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In a complaint lodged with the U.S. District Court for the Northern District of California, plaintiffs emonster k.k. and Enrique Bonansea, a U.S. citizen living in Japan, registered for the "Animoji" mark in 2014, reports The Recorder. The U.S. Patent and Trademark Office subsequently granted rights to the property in 2015.
Emonster, a software development firm based out of Tokyo, applied the mark to a titular app that hit the iOS App Store on July 23, 2014. Still available for $0.99, Animoji - Free Animated Texting [Patent Pending]is described as a "fast, free and easy-to-use tool to animate your text and email messages."
The app provides basic animated emoji graphics for embedding in iMessage or email text. Unlike similar features rolled out by other messaging services, moving graphics sent by Animoji can be viewed by anyone, even users who do not have the app installed.
According to the complaint, Apple not only had knowledge of the Animoji app prior to September's iPhone X launch, but attempted to purchase rights for the mark from emonster. Bonansea claims he was approached by Apple "fronts," like The Emoji Law Group LLC., to sell the property this past summer. These entities allegedly threatened to file a cancellation proceeding if the developer failed to acquiesce to their requests.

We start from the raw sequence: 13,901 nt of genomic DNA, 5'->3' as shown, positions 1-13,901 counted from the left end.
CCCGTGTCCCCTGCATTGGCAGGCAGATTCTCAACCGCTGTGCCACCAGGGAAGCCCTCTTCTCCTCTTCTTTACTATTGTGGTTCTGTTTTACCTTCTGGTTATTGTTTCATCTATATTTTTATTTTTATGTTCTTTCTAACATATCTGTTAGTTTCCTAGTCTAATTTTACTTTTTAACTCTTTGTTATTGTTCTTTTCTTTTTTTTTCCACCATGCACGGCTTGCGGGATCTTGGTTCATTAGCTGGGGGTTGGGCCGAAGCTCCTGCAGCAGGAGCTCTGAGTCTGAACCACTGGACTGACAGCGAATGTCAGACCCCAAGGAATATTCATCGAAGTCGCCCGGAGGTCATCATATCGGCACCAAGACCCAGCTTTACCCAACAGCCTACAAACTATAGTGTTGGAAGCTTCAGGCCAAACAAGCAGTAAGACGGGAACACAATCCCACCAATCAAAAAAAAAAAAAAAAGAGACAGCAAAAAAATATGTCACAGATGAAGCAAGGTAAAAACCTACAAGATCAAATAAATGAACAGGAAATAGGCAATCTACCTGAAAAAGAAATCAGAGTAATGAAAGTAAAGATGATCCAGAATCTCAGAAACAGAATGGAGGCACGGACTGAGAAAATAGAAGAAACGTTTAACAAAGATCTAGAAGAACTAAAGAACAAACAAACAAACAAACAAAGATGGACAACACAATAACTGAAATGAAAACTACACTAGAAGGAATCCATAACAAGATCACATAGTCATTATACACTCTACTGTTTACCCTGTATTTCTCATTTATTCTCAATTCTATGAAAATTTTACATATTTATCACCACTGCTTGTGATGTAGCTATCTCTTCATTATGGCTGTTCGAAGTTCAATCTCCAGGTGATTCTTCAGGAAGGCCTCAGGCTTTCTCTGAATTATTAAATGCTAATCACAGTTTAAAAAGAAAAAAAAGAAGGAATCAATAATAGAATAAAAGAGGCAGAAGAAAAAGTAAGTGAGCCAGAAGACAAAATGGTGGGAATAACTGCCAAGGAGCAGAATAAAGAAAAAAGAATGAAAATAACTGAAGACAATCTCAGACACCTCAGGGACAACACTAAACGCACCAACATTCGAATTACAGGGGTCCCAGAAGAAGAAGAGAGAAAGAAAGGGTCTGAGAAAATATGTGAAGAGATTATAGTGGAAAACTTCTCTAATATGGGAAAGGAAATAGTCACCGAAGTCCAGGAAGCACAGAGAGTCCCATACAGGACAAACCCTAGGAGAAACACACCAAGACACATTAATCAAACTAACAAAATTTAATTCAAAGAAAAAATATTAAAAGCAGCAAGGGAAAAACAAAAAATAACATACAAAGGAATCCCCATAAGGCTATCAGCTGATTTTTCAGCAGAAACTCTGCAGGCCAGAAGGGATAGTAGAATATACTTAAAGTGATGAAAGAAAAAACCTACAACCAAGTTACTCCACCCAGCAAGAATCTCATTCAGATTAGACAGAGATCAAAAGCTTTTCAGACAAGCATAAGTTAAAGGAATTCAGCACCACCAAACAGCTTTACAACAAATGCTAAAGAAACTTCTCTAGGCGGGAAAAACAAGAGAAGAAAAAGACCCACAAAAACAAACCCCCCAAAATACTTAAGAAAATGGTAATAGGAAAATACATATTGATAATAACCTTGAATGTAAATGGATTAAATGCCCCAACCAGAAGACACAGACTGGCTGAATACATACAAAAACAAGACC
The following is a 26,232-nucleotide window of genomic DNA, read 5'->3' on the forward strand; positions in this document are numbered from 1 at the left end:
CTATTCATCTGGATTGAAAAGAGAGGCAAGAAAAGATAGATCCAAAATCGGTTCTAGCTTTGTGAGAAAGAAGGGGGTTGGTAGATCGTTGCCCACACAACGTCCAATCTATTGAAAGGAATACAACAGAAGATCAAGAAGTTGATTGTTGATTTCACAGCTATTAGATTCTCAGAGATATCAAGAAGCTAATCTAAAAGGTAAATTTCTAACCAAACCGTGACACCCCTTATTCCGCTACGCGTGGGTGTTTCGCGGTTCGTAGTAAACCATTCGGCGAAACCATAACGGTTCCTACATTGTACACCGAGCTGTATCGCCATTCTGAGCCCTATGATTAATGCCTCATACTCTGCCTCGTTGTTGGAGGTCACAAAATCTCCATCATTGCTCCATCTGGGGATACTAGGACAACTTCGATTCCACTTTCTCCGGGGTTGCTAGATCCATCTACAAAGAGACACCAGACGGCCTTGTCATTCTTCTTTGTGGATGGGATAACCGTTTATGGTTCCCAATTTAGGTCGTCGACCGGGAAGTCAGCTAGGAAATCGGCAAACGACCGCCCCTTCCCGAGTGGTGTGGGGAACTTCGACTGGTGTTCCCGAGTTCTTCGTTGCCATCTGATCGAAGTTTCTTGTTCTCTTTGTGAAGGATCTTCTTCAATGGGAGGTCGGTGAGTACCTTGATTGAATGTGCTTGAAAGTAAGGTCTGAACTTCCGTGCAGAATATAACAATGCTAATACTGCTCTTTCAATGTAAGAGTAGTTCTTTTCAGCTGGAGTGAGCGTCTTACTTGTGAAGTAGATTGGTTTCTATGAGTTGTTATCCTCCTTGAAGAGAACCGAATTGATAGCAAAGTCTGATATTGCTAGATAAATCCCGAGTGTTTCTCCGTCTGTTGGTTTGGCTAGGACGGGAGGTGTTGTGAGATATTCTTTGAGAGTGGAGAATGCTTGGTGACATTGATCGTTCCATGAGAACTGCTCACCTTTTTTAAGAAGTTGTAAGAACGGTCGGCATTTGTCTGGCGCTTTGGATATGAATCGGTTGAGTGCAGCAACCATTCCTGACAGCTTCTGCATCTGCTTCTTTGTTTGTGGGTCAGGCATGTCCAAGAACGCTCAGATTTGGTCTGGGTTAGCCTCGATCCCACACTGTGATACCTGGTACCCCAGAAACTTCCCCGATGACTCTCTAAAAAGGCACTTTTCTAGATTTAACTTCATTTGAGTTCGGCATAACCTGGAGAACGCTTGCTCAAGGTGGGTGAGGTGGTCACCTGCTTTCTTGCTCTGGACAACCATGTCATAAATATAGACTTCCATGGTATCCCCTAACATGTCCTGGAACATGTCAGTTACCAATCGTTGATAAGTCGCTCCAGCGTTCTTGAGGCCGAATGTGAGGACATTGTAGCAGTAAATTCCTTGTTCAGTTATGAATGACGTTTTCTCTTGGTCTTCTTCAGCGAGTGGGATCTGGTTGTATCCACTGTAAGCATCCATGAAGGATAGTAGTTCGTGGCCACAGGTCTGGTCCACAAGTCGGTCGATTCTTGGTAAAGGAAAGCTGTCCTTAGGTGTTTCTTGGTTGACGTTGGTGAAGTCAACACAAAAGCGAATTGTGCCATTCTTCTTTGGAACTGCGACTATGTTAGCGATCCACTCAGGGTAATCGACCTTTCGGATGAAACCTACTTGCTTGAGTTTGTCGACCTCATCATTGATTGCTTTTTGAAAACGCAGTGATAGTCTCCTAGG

The suit does not include evidence that ties Apple to the supposed fronts, but the iPhone maker has been known to conduct patent, trademark and other publicly accessible regulatory operations under the guise of shell corporations to avoid unintentional leaks.
"Instead of using the creativity on which Apple developed its worldwide reputation, Apple simply plucked the name from a developer on its own App Store," the complaint reads. "Apple could have changed its desired name prior to its announcement when it realized Plaintiffs already used ANIMOJI for their own product. Yet Apple made the conscious decision to try to pilfer the name for itself — regardless of the consequences."
Apple filed for a cancellation of the "Animoji" trademark one day prior to announcing the highlight iPhone X feature at a special event in September. As noted by Apple, the Washington company "emonster Inc." did not exist at the time of the original trademark filing. Bonansea lived in Seattle prior to moving to Japan.
The suit points out, however, that the now dissolved "emonster Inc." and current Japanese corporation, "emonster k.k.," acted as a single commercial enterprise when the mark was first filed. As such, emonster's USPTO counsel filed for a technical correction to clarify correct ownership, but that attempt was rebuffed as the cancellation proceeding was already underway.
Plaintiffs reapplied for "Animoji" on Sep. 12, 2017, this time through emonster k.k., using the app's 2014 launch data as a basis of registration.
Apple announced Animoji alongside its next-generation iPhone X handset last month. Presented as a key feature that shows off the smartphone's TrueDepth camera system and advanced iOS 11 software, Animoji are emoji characters that animate based on a user's facial expressions. The fun messaging feature is actually quite complex, relying on computer vision and processing technology likely developed through acquisitions like real-time motion capture specialist Faceshift and facial expression analysis firm Emotient.